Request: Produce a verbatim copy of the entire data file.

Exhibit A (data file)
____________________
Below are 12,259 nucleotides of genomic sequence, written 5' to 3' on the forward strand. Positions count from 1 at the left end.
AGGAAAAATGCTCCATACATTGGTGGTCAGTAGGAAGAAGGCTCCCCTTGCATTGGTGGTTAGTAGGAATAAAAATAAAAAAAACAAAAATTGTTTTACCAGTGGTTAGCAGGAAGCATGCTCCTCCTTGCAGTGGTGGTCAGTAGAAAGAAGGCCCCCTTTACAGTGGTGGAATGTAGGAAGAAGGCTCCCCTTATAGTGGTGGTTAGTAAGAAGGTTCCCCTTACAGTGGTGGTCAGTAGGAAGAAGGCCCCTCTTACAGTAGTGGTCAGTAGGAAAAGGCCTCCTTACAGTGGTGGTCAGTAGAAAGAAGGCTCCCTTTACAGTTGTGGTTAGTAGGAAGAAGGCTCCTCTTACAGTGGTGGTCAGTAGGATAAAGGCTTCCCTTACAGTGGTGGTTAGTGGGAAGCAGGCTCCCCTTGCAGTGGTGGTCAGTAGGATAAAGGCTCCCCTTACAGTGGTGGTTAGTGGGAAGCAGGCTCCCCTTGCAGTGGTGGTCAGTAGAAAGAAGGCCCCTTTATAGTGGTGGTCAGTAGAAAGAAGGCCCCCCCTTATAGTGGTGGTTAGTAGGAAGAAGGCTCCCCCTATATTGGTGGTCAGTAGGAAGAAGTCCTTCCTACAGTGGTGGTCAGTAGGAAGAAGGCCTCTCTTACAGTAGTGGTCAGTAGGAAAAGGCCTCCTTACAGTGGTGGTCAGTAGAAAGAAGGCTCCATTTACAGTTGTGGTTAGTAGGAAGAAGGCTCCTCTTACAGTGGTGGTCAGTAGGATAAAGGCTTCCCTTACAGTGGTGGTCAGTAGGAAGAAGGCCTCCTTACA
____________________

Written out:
Below are 12,259 nucleotides of genomic sequence, written 5' to 3' on the forward strand. Positions count from 1 at the left end.
AGGAAAAATGCTCCATACATTGGTGGTCAGTAGGAAGAAGGCTCCCCTTGCATTGGTGGTTAGTAGGAATAAAAATAAAAAAAACAAAAATTGTTTTACCAGTGGTTAGCAGGAAGCATGCTCCTCCTTGCAGTGGTGGTCAGTAGAAAGAAGGCCCCCTTTACAGTGGTGGAATGTAGGAAGAAGGCTCCCCTTATAGTGGTGGTTAGTAAGAAGGTTCCCCTTACAGTGGTGGTCAGTAGGAAGAAGGCCCCTCTTACAGTAGTGGTCAGTAGGAAAAGGCCTCCTTACAGTGGTGGTCAGTAGAAAGAAGGCTCCCTTTACAGTTGTGGTTAGTAGGAAGAAGGCTCCTCTTACAGTGGTGGTCAGTAGGATAAAGGCTTCCCTTACAGTGGTGGTTAGTGGGAAGCAGGCTCCCCTTGCAGTGGTGGTCAGTAGGATAAAGGCTCCCCTTACAGTGGTGGTTAGTGGGAAGCAGGCTCCCCTTGCAGTGGTGGTCAGTAGAAAGAAGGCCCCTTTATAGTGGTGGTCAGTAGAAAGAAGGCCCCCCCTTATAGTGGTGGTTAGTAGGAAGAAGGCTCCCCCTATATTGGTGGTCAGTAGGAAGAAGTCCTTCCTACAGTGGTGGTCAGTAGGAAGAAGGCCTCTCTTACAGTAGTGGTCAGTAGGAAAAGGCCTCCTTACAGTGGTGGTCAGTAGAAAGAAGGCTCCATTTACAGTTGTGGTTAGTAGGAAGAAGGCTCCTCTTACAGTGGTGGTCAGTAGGATAAAGGCTTCCCTTACAGTGGTGGTCAGTAGGAAGAAGGCCTCCTTACA